Weinstein to appeal 'Tillman Story's' R rating
Documentary centers on Pat Tillman's death in AfghanistanHarvey Weinstein, a veteran of many battles with the MPAA's Classification & Rating Administration, is launching a new campaign to get a less-stringent rating for the documentary "The Tillman Story," scheduled to hit theaters Aug. 20.
Amir Bar Lev's film about how Pat Tillman's family fought to uncover the truth about his death from friendly fire in Afghanistan was rated R for its "excessive language," which puts it off limits to anyone under 17 unless accompanied by a parent or adult guardian.
Bar Lev and producer John Battsek will appear before the ratings board in Los Angeles on Thursday to plead their case.
"Of course there is excessive language," Battsek said. "This is a film that follows a truly exemplary family torn apart by the death of their loved one and the barrage of government deceit they encountered in their pursuit of the honest truth. We should be looking at this film as a way to show our younger generation the power of true family values and the sometimes unfortunate failings of our government."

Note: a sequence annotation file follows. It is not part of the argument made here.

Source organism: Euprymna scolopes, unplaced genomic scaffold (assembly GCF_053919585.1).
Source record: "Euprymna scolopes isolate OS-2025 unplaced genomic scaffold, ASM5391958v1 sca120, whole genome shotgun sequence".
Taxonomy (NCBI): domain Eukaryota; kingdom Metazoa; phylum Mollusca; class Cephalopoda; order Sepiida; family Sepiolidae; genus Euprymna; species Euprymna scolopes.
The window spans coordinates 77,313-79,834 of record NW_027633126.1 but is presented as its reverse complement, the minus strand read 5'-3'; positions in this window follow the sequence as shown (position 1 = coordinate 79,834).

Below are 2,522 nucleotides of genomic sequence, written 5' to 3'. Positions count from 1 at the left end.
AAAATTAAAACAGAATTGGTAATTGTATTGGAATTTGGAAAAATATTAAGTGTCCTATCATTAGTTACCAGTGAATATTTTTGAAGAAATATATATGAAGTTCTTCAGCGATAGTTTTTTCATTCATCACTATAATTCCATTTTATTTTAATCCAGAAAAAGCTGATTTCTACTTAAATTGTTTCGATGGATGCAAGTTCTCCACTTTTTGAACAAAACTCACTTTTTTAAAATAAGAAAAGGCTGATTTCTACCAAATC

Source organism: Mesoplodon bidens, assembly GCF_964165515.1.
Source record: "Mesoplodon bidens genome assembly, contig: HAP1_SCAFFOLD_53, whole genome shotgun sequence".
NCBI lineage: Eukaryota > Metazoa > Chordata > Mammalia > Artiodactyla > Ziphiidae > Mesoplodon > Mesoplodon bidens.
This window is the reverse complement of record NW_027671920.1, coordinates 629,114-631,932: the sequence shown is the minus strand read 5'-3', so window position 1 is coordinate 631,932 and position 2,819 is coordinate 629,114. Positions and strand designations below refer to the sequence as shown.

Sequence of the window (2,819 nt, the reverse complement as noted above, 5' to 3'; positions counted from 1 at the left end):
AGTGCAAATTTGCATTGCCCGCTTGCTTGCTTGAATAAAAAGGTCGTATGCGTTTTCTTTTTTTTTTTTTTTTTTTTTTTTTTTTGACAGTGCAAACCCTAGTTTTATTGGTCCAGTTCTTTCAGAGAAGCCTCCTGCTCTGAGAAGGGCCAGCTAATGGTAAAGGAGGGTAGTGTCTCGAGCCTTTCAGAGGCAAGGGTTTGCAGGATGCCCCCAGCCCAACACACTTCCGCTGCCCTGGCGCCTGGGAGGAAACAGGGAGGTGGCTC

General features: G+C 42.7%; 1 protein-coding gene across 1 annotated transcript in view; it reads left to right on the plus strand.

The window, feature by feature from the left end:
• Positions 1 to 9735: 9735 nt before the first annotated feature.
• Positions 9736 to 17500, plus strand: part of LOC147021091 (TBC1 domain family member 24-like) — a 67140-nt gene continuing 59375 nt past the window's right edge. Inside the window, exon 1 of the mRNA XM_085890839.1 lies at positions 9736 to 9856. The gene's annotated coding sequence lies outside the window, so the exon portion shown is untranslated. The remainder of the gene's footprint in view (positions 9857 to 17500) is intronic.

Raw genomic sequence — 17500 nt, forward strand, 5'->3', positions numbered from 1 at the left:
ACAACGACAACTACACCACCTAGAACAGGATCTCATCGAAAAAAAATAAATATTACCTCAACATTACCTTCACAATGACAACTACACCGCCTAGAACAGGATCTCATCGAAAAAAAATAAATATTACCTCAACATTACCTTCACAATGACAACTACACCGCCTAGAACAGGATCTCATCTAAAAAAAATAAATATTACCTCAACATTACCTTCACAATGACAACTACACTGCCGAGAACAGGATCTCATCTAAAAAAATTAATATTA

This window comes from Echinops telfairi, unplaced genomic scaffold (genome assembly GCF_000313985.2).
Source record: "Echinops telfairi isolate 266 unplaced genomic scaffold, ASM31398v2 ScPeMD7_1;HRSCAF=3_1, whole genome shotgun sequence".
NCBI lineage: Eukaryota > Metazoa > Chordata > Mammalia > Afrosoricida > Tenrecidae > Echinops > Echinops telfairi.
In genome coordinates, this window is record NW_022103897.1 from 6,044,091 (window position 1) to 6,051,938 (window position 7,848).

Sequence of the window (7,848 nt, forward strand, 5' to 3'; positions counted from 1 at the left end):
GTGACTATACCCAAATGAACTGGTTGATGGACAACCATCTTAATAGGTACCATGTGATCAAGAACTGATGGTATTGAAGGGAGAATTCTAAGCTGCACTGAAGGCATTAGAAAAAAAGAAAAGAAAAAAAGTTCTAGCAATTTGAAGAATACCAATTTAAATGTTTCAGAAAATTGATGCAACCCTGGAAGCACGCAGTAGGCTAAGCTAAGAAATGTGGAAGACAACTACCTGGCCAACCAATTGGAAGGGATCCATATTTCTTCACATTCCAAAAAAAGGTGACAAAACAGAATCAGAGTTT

Bar Lev added, "The language in this film is not gratuitous. I think this is how many people would react when faced with the unthinkable. Giving this film an 'R' rating prevents young people from seeing this film; the very people who should be exposed to a great American like Pat Tillman."
Weinstein, whose Weinstein Co. is distributing the film, testified, "This is one of the most important films I've distributed in my career, and I want my teenage daughter and the nation's young adults to be able to watch Pat's story. We need to learn from this story, and limiting who can see it is not the answer."